Group has vision for the region
Area organizations are getting on board with Vibrant NEO, a program commissioned to research and find a solution for creating a resilient future for northeast Ohio.
“I thought it was an interesting project that goes beyond the borders of our normal area,” said Bill Miller, director of the Trumbull County Planning Commission and member of the Vibrant NEO Board.
In addition to the Planning Commission, Miller said The Wean Foundation and Trumbull 100 have been indirectly involved through the Fund for Our Economic Future. In Mahoning County, the Diocese of Youngstown, Eastgate Regional Council of Governments and other organizations are also getting involved with Vibrant NEO.
Vibrant NEO is a program developed by Northeast Ohio Sustainable Communities Consortium (NESCC) and is funded by a first-of-its kind $4.25 million federal grant from the U.S. Department of Housing and Urban Development (HUD), as part of the Partnership for Sustainable Communities initiative.
Jeff Anderle of NESCC said the main point of Vibrant NEO is to bring together all the plans of various regions.
“There’s a lot of disparate forces of information out there,” Anderle said. “It’s tough to get all this data together.”
Miller said the opportunity to compare and see how other communities are run “turns on some light bulbs” for innovation and planning. In particular, Miller said it has been interesting to question how to shape the future in regards to population and employment.
The program has already began to foster collaborations. Anderle said for the first time, they were able to create a regionwide land use and zoning map. They have been holding presentations on the information they have been gathering, including one on fair housing in Warren in mid-March.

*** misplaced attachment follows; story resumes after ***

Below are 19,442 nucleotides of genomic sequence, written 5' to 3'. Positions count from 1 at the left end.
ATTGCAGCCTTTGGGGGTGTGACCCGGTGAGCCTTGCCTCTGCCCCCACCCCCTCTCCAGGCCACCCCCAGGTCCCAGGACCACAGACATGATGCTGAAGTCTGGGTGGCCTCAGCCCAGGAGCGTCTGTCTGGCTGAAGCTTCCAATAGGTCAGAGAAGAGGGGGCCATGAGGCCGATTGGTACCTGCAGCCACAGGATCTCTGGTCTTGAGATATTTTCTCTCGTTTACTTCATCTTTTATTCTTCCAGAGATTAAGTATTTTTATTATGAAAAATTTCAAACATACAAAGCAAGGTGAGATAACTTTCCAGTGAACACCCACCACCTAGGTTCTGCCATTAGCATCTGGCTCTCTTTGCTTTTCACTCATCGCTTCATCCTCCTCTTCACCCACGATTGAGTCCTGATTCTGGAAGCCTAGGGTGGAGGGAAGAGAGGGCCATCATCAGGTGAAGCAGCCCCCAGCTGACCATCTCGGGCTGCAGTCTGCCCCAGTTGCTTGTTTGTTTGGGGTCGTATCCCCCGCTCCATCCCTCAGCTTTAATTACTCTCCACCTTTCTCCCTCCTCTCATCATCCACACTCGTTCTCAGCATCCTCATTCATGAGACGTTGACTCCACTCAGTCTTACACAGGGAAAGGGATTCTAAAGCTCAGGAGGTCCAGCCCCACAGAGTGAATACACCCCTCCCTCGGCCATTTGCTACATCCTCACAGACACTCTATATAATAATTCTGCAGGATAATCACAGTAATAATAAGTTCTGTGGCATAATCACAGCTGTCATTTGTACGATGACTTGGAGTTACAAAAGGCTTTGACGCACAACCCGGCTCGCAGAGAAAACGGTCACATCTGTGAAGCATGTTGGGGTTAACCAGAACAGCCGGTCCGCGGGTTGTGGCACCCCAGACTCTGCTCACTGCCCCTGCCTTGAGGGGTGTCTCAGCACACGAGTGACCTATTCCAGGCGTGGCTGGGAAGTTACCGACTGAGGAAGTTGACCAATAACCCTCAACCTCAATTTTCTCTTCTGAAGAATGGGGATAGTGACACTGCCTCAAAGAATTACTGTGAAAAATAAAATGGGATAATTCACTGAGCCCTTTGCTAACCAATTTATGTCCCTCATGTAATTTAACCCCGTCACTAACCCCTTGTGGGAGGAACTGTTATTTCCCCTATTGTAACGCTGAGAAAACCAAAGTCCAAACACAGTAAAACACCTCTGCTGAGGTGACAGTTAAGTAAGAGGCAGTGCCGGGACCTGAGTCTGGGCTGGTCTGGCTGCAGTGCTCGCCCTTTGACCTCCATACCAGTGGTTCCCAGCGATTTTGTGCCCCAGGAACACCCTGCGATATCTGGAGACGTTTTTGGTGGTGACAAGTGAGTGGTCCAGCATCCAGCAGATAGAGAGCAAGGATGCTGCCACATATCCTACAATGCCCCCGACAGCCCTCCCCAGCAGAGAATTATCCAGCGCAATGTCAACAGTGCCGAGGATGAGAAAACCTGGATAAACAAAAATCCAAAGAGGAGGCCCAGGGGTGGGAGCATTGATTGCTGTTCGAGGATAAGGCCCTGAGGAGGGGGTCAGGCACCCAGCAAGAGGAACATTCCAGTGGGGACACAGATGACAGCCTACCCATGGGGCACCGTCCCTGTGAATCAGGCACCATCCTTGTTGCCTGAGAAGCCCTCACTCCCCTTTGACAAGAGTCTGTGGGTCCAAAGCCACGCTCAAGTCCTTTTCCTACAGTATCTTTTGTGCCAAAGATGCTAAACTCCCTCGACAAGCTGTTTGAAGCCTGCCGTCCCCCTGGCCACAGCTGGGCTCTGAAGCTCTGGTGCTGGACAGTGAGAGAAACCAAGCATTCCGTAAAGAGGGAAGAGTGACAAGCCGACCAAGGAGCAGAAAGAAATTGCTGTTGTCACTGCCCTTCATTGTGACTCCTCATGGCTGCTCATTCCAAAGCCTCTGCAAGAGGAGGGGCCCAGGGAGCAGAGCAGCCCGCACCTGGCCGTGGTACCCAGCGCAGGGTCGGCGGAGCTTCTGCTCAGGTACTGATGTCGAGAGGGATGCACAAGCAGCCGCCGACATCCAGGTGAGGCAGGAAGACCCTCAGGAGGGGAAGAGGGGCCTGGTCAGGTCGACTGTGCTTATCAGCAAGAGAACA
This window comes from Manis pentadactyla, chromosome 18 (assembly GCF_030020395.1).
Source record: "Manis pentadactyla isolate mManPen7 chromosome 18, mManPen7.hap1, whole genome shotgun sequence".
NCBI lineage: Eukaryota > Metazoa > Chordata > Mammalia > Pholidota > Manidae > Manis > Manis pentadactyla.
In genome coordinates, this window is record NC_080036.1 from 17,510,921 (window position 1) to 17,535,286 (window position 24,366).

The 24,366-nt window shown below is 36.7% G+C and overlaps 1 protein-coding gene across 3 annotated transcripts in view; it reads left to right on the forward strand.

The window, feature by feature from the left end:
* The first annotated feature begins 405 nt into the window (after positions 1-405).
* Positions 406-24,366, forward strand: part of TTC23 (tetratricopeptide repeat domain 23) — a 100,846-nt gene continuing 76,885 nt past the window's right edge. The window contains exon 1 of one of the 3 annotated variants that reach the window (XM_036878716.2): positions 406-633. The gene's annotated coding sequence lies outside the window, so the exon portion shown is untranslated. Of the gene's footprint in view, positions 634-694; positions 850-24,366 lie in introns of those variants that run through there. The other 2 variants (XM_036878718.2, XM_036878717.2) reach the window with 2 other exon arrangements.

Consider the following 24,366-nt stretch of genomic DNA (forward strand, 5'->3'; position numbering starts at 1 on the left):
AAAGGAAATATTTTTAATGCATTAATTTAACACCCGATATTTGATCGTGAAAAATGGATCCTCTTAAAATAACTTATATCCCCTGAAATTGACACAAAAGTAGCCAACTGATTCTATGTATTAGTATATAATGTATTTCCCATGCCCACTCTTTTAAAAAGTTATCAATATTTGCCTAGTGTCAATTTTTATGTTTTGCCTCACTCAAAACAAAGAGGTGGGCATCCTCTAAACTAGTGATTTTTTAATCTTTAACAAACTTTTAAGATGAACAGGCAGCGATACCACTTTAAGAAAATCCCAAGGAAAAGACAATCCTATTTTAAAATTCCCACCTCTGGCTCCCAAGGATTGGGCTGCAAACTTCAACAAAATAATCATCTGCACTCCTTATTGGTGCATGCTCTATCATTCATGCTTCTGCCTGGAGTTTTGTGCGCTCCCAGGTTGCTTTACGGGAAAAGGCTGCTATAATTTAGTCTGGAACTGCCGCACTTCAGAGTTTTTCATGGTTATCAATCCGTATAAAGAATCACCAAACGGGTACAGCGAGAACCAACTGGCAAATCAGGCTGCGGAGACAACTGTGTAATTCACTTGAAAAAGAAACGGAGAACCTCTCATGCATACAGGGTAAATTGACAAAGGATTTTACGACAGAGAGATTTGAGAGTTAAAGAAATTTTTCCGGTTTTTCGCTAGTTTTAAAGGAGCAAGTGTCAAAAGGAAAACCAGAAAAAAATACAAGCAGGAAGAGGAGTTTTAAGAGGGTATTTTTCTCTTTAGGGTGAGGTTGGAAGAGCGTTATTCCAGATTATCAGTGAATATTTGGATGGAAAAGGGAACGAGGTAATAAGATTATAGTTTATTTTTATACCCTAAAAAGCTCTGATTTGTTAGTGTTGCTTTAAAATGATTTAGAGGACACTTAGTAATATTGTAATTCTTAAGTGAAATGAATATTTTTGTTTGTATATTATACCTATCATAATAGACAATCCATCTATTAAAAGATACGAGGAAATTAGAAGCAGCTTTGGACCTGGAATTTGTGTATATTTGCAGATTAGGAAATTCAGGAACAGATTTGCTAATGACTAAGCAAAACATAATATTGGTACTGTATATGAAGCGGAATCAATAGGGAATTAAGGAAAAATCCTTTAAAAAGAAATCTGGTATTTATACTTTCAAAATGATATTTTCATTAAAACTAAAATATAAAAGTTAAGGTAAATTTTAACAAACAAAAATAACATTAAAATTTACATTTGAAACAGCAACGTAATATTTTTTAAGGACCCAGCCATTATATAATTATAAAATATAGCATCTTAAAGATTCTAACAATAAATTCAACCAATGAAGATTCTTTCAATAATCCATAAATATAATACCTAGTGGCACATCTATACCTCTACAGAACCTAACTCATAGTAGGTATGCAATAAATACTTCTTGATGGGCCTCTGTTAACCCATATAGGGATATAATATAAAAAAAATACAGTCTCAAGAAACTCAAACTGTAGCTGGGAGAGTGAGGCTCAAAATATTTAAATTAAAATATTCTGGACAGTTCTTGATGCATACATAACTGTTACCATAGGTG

“In general, people were really interested in the information we presented on land use and fiscal impact,” Anderle said.
Vibrant NEO held the first of three workshops at the end of April at John F. Kennedy High School in Warren and several other locations across the region. There were about 600 participants overall.
The “Business as Usual” workshop took a look at what the region would look like if no changes are made.
Anderle said the next step for the research will be the release of “Imagine MyNEO,” an online application that will let users address policy codes among other topics.
The next round of workshops will be held around July to address alternative scenarios to the first workshop’s. The public is invited to engage in communication about what the region would look like in the future if nothing changes.
At the final workshop to be held in September, participants will assemble a “preferred scenario” that will be included in the 2040 vision for northeast Ohio.